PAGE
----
THE FACE OF THE POWER ELITE
Since their inception, various government organisations, both policy making and dealing with education and culture, were packed with handpicked Left-leaning members of the New Delhi elite (now epitomised as the Lutyens Delhi or IIC/Khan Market gang). Air kissing socialites in Delhi, Mumbai, Kolkata where they would meet with khadi clad intellectuals of Delhi and whatever the new royalty discussed would soon infl uence public discourse. After all this was civil society.
All a part of a cozy club with similar antecedents – privileged upbringing, public school education, Oxbridge or at least elite college (St Stephens, St Xaviers, Loyola, and such like) club memberships, summers in the hills, golf, polo, inherited lineage and property or government issue (GI) luxuries.
Then there were ministers, MPs the sahib log of government, armed forces, railways, diplomatic corps, editors and the recently minted nouveau khadi brigade or what I call jhola carrying Nukkad Natak Mandli of activists — all part of a well-oiled machine of new India of Garibi Hatao and people’s revolution champions. I too belonged to this exclusive 0.1 per cent India with the added bonus of Bollywood celebrity hood. A New Delhi boy who had made it big in the big bad world of Hindi cinema. Since I ticked all the right boxes and was articulate with the heart rightly positioned to the left, I was on every government Committee, adequately rewarded with occasional government favours till the early part of the last decade. I still have several friends who continue to be flagbearers of the Lutyens’s tradition.
Parallel to this hallowed group of social nobility in the 1960s emerged a new class the power brokers called Liaison managers. Meanwhile opinionated editors and journalists, retired and serving bureaucrats and service officers, academics and progressives (a rather undefined term) were suitably rewarded by grants, scholarships, government patronage bungalows and junkets. These were thinkers whose scholarship was generally steeped in colonial perspective of Indian history and culture with totemic references to the critics, arbiters of public opinion and the influencers of the fifties and sixties. The only patronage was state sponsored and the License Permit Raj favoured a select few with little droplets of largesse. Utopia disguised as idealism was the currency of thinkers. India hobbled along a nation of perpetual shortages where frugality was a virtue and consumerism a sin. Nepotism was a favoured pastime as a seat at the high table was passed on with club memberships. The odd sophisticated business scions were coopted to this commune of Left-wing academia, writers, media and artistic fraternity. After all some help in cash and kind or patronages didn’t qualify as a sellout. What’s a free air ticket or foreign trip or a case of Black Label between friends and Chairmanships of top institutions and even a Rajya Sabha nomination?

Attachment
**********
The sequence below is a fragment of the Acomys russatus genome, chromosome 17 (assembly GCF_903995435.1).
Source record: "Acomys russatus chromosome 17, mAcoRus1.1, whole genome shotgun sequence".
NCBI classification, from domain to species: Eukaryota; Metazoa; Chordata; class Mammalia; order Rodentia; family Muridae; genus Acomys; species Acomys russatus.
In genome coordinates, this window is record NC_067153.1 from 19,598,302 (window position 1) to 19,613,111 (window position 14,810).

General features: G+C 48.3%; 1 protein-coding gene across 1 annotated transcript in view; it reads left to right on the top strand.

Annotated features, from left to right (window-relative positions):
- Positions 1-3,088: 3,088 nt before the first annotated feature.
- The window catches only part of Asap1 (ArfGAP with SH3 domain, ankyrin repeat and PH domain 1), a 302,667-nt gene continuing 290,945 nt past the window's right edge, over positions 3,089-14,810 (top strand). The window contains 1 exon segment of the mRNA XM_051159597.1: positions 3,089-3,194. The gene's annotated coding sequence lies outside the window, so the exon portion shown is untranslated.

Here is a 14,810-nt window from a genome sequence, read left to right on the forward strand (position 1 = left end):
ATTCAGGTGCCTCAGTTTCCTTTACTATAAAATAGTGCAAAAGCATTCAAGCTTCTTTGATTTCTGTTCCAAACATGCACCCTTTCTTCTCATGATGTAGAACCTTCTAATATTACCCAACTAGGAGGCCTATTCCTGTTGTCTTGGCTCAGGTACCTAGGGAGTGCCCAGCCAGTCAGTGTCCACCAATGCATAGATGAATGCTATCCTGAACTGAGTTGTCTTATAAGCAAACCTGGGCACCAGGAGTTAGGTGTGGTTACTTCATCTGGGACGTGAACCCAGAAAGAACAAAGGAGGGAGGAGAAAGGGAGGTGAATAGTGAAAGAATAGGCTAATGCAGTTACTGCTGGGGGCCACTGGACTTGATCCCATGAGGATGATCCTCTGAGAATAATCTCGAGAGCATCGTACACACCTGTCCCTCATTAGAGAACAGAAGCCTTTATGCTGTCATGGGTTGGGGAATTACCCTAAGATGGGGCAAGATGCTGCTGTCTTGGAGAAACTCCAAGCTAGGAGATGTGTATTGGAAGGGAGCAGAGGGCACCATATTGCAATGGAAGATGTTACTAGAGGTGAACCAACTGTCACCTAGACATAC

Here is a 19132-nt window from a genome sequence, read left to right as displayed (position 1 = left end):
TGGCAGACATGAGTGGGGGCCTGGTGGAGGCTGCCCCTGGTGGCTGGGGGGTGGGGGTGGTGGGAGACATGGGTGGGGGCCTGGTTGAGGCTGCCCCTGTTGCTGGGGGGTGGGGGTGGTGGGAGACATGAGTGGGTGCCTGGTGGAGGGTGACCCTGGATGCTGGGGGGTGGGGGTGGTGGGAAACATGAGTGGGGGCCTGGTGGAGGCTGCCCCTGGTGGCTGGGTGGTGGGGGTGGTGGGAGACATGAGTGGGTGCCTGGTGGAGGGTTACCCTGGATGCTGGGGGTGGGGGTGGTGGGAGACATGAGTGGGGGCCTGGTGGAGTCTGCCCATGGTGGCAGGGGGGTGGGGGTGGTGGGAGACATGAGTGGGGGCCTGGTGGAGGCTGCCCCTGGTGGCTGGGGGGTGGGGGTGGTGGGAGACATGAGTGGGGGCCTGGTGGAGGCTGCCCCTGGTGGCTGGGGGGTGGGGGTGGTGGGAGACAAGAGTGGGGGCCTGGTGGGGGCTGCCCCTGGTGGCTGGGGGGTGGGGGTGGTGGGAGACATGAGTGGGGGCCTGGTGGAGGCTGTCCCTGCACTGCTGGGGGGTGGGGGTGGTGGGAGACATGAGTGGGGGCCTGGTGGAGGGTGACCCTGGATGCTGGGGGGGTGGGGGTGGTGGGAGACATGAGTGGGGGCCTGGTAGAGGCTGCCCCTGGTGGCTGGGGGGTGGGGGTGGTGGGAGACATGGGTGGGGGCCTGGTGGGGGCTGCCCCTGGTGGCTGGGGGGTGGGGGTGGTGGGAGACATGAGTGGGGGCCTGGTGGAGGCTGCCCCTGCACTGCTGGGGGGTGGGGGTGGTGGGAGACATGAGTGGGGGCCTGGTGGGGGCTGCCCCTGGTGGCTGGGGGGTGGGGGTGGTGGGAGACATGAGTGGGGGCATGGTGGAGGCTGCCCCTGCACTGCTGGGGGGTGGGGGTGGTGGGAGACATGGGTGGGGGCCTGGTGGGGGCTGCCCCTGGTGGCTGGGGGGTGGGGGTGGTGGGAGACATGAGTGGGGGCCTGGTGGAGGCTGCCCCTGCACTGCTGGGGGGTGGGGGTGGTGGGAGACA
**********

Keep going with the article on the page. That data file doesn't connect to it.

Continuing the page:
In most democracies, ginger groups exist among journalists, intellectuals and other members of society What happened in India is this motely group of elitist opinion makers blurred the line between cheerleaders and umpires. An odd critic here and there like Devas Gandhi, Frank Moraes, Shankar, most media was content in towing the government’s line except on rare occasions like the TTK-Mundra scandal, 1962 debacle in the war with China. Nehru did not change his lot. By the early sixties media, intellectuals and the haut monde had morphed into what would ultimately be called the Khan Market Gang. As long as you had a sinecure, why complain. Of course, within this system was a strict pecking order depending on your access to the top. Let us not forget except for cinema all other art, culture, academics, media (broadcasting was state owned, print was regulated through newsprint allocation and government advertising). Films, though in private sector, were subject to strict censorship and even raw film was rationed. None of the cacophonous lot of ‘liberals’ lamenting an imaginary loss of freedom ever talks about what happened in the first 40 years after independence except for an occasional throwback at the Emergency.